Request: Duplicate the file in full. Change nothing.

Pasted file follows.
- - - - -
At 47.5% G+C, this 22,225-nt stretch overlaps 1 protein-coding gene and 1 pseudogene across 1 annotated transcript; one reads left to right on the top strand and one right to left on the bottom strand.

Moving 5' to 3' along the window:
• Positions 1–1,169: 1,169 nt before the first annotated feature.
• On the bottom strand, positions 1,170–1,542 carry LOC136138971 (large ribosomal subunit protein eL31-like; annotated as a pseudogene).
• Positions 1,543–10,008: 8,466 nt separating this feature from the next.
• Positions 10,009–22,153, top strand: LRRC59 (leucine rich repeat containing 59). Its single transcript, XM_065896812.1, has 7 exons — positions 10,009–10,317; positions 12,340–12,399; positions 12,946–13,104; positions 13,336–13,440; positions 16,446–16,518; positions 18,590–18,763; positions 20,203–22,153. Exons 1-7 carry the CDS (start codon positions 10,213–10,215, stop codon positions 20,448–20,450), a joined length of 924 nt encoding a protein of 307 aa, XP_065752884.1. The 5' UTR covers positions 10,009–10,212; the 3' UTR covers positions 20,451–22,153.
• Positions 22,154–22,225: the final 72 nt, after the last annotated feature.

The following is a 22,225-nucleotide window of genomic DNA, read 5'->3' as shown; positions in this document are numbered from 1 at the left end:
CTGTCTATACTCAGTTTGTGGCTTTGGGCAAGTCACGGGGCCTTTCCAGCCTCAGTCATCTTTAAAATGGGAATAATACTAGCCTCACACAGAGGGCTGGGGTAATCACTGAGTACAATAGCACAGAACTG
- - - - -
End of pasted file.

At 47.5% G+C, this 22,225-nt stretch overlaps 1 protein-coding gene and 1 pseudogene across 1 annotated transcript; one reads left to right on the top strand and one right to left on the bottom strand.

Moving 5' to 3' along the window:
• Positions 1–1,169: 1,169 nt before the first annotated feature.
• On the bottom strand, positions 1,170–1,542 carry LOC136138971 (large ribosomal subunit protein eL31-like; annotated as a pseudogene).
• Positions 1,543–10,008: 8,466 nt separating this feature from the next.
• Positions 10,009–22,153, top strand: LRRC59 (leucine rich repeat containing 59). Its single transcript, XM_065896812.1, has 7 exons — positions 10,009–10,317; positions 12,340–12,399; positions 12,946–13,104; positions 13,336–13,440; positions 16,446–16,518; positions 18,590–18,763; positions 20,203–22,153. Exons 1-7 carry the CDS (start codon positions 10,213–10,215, stop codon positions 20,448–20,450), a joined length of 924 nt encoding a protein of 307 aa, XP_065752884.1. The 5' UTR covers positions 10,009–10,212; the 3' UTR covers positions 20,451–22,153.
• Positions 22,154–22,225: the final 72 nt, after the last annotated feature.

The following is a 22,225-nucleotide window of genomic DNA, read 5'->3' as shown; positions in this document are numbered from 1 at the left end:
CTGTCTATACTCAGTTTGTGGCTTTGGGCAAGTCACGGGGCCTTTCCAGCCTCAGTCATCTTTAAAATGGGAATAATACTAGCCTCACACAGAGGGCTGGGGTAATCACTGAGTACAATAGCACAGAACTG